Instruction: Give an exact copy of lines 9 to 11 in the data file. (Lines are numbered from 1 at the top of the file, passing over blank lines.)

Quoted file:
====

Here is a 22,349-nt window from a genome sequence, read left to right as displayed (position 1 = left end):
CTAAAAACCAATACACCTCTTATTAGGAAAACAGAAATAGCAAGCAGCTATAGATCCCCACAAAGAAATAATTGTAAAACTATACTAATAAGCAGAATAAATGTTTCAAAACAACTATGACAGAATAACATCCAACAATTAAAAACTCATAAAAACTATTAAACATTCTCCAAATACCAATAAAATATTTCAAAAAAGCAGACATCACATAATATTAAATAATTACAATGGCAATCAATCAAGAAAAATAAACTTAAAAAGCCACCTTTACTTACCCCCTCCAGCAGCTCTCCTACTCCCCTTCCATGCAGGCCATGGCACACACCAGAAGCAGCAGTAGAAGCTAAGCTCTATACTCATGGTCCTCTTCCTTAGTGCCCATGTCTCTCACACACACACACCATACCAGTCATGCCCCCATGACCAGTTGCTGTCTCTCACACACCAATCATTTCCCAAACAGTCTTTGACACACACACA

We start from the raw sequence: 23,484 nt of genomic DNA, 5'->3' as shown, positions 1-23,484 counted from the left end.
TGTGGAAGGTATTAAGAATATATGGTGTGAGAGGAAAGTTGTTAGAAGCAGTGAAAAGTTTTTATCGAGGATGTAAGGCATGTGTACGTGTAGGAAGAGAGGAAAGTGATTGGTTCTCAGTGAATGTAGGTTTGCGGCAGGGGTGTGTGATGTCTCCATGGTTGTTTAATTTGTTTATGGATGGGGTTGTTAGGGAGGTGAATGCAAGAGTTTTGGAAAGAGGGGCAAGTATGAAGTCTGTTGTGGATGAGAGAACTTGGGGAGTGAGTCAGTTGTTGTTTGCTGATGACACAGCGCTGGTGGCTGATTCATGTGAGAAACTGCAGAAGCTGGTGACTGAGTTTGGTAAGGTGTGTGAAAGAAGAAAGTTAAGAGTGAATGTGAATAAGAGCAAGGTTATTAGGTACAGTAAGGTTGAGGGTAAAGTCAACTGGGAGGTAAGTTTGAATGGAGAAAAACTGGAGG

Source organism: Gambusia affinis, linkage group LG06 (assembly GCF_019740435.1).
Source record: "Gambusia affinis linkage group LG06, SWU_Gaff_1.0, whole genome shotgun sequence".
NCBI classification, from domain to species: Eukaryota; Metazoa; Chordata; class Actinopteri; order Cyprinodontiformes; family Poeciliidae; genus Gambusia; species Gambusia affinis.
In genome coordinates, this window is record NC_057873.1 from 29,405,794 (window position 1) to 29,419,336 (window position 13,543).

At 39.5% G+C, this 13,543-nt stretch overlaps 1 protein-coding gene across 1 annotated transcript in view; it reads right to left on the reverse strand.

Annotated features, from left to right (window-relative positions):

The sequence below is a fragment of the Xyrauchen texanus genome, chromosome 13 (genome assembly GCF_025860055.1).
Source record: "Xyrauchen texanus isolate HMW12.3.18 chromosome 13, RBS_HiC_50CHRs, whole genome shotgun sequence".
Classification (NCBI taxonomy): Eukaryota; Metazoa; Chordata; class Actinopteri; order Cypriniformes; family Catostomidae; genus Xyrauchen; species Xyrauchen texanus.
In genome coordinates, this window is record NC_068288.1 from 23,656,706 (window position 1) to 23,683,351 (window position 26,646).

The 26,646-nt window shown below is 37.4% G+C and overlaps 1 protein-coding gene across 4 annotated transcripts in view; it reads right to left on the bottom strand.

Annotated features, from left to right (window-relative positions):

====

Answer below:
At 39.5% G+C, this 13,543-nt stretch overlaps 1 protein-coding gene across 1 annotated transcript in view; it reads right to left on the reverse strand.

Annotated features, from left to right (window-relative positions):

The sequence below is a fragment of the Xyrauchen texanus genome, chromosome 13 (genome assembly GCF_025860055.1).